Governing Solar Radiation Modification Research:
Insights from Marine Cloud Brightening and the Great Barrier Reef
16 July 2020, 12:00-13:00 UTC
Join C2G for an informal ‘campfire‘ discussion between leading international experts
around the governance of climate-altering technologies.
Climate change poses huge threats to Australia’s Great Barrier Reef, which may lead to profound environmental and socio-economic consequences in the region. In response to these risks, scientists are considering the viability of developing and deploying Marine Cloud Brightening (MCB), which seeks to whiten clouds over the ocean to reflect solar radiation back into space in order to achieve cooling. MCB is still largely theoretical, but if ever deployed at scale, could create large and potentially long-term risks and governance challenges. The international science and policy communities do not yet know enough about the risks and potential benefits to understand if this technology could be viable, or – if so – whether, when or how to deploy it. An immediate challenge is the governance of its research. Safeguards may be important to ensure research doesn’t lead us down a slippery slope towards eventual deployment.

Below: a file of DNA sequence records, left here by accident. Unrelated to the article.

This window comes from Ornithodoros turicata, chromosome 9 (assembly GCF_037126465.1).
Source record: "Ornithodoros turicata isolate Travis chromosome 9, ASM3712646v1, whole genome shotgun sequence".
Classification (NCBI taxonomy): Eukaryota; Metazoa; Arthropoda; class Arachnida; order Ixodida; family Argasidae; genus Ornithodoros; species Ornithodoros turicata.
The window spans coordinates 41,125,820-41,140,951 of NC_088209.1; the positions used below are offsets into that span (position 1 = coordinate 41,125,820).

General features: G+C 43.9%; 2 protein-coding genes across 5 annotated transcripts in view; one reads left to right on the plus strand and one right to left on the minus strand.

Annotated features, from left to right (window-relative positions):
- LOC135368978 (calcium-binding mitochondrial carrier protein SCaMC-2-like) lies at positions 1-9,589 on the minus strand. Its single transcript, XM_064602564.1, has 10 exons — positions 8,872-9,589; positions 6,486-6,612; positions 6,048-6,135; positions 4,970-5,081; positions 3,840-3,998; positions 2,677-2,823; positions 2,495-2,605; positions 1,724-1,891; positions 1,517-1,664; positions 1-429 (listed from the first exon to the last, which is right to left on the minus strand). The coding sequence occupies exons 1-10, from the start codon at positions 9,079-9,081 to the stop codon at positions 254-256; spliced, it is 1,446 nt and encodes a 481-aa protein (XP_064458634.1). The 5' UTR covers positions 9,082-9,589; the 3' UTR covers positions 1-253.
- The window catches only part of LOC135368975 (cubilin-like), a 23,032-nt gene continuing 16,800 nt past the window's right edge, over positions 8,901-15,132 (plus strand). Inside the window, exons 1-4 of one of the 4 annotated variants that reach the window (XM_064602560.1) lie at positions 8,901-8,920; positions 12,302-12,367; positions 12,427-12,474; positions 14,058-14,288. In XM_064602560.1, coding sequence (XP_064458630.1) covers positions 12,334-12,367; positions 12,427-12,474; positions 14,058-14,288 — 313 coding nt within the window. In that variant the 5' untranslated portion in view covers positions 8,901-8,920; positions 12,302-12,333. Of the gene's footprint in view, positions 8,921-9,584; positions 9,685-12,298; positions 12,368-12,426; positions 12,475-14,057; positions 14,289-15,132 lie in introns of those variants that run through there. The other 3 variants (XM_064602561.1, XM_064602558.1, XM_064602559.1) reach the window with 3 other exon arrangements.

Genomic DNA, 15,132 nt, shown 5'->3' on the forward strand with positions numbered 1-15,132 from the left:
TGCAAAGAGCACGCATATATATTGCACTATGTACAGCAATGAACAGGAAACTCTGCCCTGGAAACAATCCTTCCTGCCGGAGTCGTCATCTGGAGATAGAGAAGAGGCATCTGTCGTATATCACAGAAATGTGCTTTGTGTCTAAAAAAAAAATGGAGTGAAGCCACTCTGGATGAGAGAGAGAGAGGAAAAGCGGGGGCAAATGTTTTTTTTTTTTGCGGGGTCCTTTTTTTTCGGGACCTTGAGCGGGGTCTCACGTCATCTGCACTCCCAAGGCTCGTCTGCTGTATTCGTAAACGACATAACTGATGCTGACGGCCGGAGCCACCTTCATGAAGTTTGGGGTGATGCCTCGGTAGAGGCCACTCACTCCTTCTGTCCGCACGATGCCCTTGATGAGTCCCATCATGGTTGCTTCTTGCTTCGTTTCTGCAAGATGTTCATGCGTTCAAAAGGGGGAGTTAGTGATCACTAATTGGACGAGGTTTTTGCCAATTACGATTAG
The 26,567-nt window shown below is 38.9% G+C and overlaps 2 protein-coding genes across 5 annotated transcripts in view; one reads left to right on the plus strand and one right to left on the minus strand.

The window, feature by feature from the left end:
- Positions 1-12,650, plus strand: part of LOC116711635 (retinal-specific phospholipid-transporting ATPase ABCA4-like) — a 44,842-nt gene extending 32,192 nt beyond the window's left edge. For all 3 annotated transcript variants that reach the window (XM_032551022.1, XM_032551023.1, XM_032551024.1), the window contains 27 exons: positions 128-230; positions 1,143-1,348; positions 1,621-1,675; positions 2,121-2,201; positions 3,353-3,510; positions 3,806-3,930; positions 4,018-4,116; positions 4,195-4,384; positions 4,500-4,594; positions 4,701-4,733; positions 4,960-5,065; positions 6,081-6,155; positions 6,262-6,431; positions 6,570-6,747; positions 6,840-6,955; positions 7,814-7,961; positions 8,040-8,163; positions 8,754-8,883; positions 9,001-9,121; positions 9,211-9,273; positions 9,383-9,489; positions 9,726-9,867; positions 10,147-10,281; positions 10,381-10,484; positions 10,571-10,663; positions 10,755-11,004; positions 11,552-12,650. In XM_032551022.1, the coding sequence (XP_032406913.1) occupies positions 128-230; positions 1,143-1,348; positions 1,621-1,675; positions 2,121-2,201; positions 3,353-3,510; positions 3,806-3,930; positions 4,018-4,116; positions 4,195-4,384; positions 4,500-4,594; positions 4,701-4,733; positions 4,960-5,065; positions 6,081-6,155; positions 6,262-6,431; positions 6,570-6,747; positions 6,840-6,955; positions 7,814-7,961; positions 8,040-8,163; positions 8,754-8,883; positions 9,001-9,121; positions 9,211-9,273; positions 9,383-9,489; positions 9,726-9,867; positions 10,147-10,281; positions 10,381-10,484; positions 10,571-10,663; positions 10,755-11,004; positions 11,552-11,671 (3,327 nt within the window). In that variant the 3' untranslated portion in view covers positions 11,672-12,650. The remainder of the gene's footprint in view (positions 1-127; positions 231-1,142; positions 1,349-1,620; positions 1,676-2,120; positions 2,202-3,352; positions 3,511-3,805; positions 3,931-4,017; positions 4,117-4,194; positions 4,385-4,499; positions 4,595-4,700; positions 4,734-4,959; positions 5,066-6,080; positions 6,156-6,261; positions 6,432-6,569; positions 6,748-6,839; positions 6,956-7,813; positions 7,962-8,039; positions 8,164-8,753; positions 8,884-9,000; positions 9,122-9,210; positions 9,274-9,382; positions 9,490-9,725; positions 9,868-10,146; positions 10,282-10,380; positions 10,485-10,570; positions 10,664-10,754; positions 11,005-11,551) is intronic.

The recent first outdoor MCB experiment conducted by Australian scientists went largely unnoticed by the general public and has generated some interesting but limited debate. In this C2G Campfire Chat, we will explore:
- How to situate MCB in the global challenges of response to climate risks context?
- What is the latest research and debate about MCB as well as the governance implications of potential deployment?
- What could we learn from the recent MCB outdoor experiment in Australia to move forward the governance of Solar Radiation Modification research?
The Campfire Chat will consist of 30-45 minutes of discussion between the speakers, followed by a Q&A with audience members.
- Kerryn Brent, lecturer at the University of Adelaide and member of the Australian Forum for Climate Intervention Governance;
- Silvia Ribeiro, Latin America Director, ETC Group;
- Phillip Williamson, Honorary Reader, School of Environmental Sciences, University of East Anglia
- Paul Rouse, Science Advisor, C2G (Moderator)